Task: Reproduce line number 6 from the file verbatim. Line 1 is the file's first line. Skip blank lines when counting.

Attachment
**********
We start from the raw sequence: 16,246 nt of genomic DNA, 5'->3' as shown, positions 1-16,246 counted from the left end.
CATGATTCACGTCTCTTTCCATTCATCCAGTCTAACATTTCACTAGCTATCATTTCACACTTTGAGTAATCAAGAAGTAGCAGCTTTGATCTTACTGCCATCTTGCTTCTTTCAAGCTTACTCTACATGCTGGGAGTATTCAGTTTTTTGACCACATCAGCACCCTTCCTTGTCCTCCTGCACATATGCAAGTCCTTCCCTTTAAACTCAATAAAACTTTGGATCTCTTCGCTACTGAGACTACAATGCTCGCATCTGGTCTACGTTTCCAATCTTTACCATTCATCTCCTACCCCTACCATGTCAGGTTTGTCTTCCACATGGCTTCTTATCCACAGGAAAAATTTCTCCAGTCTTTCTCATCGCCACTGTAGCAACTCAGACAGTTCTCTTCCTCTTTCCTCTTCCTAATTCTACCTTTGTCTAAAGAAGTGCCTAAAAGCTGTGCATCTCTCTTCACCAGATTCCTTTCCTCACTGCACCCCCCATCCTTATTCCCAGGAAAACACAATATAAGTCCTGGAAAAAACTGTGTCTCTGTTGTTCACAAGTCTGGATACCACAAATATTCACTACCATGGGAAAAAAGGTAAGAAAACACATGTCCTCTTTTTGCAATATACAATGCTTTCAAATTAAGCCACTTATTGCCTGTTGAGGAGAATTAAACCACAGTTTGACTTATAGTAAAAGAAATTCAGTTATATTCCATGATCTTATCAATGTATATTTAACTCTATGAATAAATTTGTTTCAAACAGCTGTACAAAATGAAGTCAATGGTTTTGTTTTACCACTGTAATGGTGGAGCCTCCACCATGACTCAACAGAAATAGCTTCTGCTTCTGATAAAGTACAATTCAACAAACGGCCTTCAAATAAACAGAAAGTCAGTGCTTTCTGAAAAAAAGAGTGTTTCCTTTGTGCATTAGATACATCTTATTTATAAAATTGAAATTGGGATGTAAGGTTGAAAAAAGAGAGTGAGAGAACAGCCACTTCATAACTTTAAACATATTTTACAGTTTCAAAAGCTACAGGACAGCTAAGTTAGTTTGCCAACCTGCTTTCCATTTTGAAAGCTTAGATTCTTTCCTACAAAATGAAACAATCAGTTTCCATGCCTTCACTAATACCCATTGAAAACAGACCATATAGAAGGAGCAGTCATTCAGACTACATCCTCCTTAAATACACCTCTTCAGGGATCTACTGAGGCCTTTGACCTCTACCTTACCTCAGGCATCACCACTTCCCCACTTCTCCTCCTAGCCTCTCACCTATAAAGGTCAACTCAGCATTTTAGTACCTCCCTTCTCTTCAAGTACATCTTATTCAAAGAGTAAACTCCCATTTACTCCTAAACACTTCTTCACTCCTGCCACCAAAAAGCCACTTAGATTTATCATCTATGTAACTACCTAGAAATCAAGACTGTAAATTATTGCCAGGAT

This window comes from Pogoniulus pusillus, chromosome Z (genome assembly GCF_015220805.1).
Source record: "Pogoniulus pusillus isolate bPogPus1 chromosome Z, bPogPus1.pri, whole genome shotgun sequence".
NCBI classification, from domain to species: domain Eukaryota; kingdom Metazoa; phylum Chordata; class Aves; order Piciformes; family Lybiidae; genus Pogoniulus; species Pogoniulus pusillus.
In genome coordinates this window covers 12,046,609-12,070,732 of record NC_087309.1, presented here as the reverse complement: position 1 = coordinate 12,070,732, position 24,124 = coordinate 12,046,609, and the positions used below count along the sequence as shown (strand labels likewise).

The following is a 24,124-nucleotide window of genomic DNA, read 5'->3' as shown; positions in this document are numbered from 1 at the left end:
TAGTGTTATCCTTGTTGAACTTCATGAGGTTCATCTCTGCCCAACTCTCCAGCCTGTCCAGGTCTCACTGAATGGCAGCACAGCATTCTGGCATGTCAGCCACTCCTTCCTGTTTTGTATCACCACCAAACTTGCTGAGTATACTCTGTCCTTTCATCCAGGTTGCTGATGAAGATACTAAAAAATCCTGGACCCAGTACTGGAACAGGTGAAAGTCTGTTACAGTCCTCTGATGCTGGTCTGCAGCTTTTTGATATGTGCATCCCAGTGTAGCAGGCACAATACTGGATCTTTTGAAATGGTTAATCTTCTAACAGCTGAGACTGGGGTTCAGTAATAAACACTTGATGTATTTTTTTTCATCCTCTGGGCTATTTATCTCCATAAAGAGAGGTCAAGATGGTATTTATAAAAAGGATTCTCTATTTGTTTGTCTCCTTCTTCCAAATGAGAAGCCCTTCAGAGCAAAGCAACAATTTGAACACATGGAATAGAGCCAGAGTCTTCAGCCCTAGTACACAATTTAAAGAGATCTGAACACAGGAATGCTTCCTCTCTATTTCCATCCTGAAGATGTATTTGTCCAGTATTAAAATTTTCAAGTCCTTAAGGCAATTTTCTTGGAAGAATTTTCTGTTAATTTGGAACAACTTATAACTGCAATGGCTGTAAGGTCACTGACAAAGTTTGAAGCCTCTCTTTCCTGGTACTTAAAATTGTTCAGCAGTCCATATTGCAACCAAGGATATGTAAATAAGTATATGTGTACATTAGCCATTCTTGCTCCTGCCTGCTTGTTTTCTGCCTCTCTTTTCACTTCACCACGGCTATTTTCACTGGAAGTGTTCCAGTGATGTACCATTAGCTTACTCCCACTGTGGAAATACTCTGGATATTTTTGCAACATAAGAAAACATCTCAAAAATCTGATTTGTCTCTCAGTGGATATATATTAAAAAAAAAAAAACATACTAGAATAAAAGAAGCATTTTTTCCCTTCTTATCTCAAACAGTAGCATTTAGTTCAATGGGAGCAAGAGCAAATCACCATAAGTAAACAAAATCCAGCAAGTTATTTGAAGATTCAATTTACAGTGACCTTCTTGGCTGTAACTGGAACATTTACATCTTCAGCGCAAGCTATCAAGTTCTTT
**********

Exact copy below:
In genome coordinates this window covers 12,046,609-12,070,732 of record NC_087309.1, presented here as the reverse complement: position 1 = coordinate 12,070,732, position 24,124 = coordinate 12,046,609, and the positions used below count along the sequence as shown (strand labels likewise).